- You will almost certainly have little or no choice on where you will work. You like cities? Great! But your only FT, T-T job offer may well be in a small college town in a place you've never heard of. You may be able to land part-time or adjunct positions in the city of your choice, but you will have to accept that your job will be teaching, full-stop.

- You will have to prioritize your academic career above everything else, because you will be competing with hundreds of other people who are doing so. And they will be younger than you, and ageism is a thing in academia.

- Your job may leave you very little time for research. Especially early on, you may be saddled with a 2-2 or 3-3 teaching load and service responsibilities. It will be stressful. You will not be sitting in your office, mulling over the French Enlightenment. You will be trying to scrape out a little time for research after teaching European History 101 to 200 bored undergrads. Given your interests, you might land an STS job that requires you to teach science & society to a bunch of disinterested engineering students - which can be great, but you need to be prepared for it.

- The research that you do will come with constraints. You're interested in "science and technology studies (STS), architectural history, design history, history of technology, media & communications, and cultural anthropology"? Awesome, me too! Now pick one and only one, and then pick a hyper-specialized sub-topic and focus on that and only that for the next 5-10 years. Your research will all be in service of your academic career. If your department's tenure requirements are to write 1 or 2 monographs, that's what you will have to do. If they insist on publishing in particular kinds of journals, that's what you will have to do. If your subject area becomes unfashionable, then you will have to pivot.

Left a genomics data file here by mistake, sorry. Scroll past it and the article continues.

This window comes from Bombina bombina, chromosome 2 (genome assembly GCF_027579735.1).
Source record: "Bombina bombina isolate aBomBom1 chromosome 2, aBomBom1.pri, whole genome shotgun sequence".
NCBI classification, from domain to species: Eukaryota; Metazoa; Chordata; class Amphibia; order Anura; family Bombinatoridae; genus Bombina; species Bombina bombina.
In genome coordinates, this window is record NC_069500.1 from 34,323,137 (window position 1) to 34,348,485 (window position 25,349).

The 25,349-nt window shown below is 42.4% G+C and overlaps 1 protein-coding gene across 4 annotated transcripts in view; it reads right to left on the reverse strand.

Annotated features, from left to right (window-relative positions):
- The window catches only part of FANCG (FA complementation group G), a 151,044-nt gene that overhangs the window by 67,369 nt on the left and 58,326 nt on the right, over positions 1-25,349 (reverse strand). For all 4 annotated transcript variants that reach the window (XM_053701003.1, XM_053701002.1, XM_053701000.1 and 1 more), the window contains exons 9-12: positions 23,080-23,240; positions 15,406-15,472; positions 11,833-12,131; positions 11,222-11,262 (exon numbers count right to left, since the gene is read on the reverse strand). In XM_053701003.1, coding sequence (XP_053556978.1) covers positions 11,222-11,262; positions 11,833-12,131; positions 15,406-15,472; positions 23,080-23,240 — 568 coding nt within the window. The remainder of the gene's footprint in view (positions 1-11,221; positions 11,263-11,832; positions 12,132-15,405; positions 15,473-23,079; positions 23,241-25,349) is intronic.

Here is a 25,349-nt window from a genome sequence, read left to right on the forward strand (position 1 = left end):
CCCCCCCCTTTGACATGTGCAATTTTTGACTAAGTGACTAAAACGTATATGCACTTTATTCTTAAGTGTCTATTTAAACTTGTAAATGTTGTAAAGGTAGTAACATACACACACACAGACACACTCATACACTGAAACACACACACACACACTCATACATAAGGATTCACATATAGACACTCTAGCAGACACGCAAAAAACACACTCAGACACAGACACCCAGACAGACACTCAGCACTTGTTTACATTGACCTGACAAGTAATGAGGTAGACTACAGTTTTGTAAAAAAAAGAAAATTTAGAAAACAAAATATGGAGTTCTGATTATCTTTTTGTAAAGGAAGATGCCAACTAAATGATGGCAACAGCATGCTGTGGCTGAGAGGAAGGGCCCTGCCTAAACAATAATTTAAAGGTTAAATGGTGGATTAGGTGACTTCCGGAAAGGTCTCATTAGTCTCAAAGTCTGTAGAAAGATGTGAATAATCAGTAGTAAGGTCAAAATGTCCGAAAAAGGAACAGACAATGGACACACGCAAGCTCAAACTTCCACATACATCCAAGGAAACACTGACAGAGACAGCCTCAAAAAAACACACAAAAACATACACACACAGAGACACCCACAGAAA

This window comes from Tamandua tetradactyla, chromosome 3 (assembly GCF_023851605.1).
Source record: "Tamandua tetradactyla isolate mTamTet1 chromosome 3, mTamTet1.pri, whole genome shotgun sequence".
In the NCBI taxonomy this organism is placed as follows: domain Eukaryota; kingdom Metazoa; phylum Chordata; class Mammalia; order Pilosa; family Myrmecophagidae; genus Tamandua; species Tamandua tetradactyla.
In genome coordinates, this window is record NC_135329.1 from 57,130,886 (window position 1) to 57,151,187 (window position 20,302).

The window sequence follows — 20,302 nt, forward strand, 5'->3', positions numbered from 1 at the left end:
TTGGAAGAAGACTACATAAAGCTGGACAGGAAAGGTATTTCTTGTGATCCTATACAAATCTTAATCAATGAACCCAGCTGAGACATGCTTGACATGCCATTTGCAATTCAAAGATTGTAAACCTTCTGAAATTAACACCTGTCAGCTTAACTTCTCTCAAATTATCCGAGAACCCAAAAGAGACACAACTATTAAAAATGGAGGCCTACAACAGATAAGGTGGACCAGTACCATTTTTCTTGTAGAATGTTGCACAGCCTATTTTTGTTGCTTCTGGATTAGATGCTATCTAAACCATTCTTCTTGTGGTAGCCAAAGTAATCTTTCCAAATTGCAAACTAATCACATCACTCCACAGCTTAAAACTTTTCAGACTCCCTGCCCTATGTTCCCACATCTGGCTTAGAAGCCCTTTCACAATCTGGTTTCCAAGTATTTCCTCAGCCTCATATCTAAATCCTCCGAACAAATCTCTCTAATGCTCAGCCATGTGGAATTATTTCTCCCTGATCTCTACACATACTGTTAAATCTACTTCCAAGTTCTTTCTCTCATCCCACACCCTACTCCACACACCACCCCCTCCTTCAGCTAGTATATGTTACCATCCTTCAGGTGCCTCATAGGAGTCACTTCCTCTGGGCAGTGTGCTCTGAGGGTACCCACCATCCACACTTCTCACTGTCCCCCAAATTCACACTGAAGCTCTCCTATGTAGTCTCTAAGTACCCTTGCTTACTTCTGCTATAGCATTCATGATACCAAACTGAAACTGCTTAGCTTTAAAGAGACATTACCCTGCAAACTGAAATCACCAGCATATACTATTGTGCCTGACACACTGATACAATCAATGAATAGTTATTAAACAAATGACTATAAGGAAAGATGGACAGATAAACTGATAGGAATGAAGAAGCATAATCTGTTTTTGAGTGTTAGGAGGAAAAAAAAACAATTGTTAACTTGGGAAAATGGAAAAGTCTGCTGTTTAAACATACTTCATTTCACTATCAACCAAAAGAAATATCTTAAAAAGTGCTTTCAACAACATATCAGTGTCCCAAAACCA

So a PhD may well be a good path for you, but it's not clear that academia is. And humanities PhDs aren't really good for much else. I say this as someone who has a humanities PhD from a top-three program in one of your areas of interest and has been in academia for a long time.
posted by googly at 9:03 AM on April 7 [4 favorites]


Best answer: I'm in polisci, not history. I agree with everyone who's saying that you seem to be going in with open-ish eyes. But this is what gives me pause:

I strongly prefer being in cities.

Most academic employment isn't in cities, or at least not the cities that people usually mean when they say they prefer living in cities. It's overwhelmingly more likely that, should you land a tenure-track job at the end of all this, that it's going to be in Duluth, Lubbock, Starkville, Lansing, Fredonia, Dekalb, Gainesville. These are all perfectly good little cities or college towns, and yet also quite undesirable to many people. Even the wins in urban areas are more likely to be in places like Jacksonville or Greensboro than they are urban-experience kinds of cities.

How happy are you going to be if you end up in Joplin, Missouri? It's the local big city for a good ways around because it's got 50,000 people surrounded by a rural area that's Trumpy as fuck. Or if you end up in Denton, TX, watching its last decade or two with an independent identity before the shitty car-sprawl-hell of north Dallas suburbs eat it?
posted by GCU Sweet and Full of Grace at 9:04 AM on April 7 [8 favorites]


I am 43 and graduated college in 1999. I dropped out of a top philosophy Ph.D. program because I didn’t want to move to an out-of-the-way place for work. I have classmates who have careers as LEGAL academics on the east coast. But you have to go to a good law school. Not going to pile on re: humanities.
posted by 8603 at 9:09 AM on April 7


The only way to do a PhD nowadays is to go in with the belief that you will not land a good tenure-track job. Then ask yourself, is this worth doing for the next 5+ years? Getting a PhD is a job. It doesn't pay well, but gives you a lot of flexibility. Is that a job you want to do and does it pay you enough? If so, do it.
posted by MisantropicPainforest at 9:14 AM on April 7 [1 favorite]


Best answer: Currently finishing up my PhD in a social science. I'm at a well-known university in Canada and we are hiring someone for a TT position right now. I looked at the CVs to the 5 short-listed candidates. They've all done *everything* right. Endless publications, conferences, all from exceptionally prestigious universities, all with grants to the end of time. One of them will get a job! Four of them, incredibly, will still be out there searching.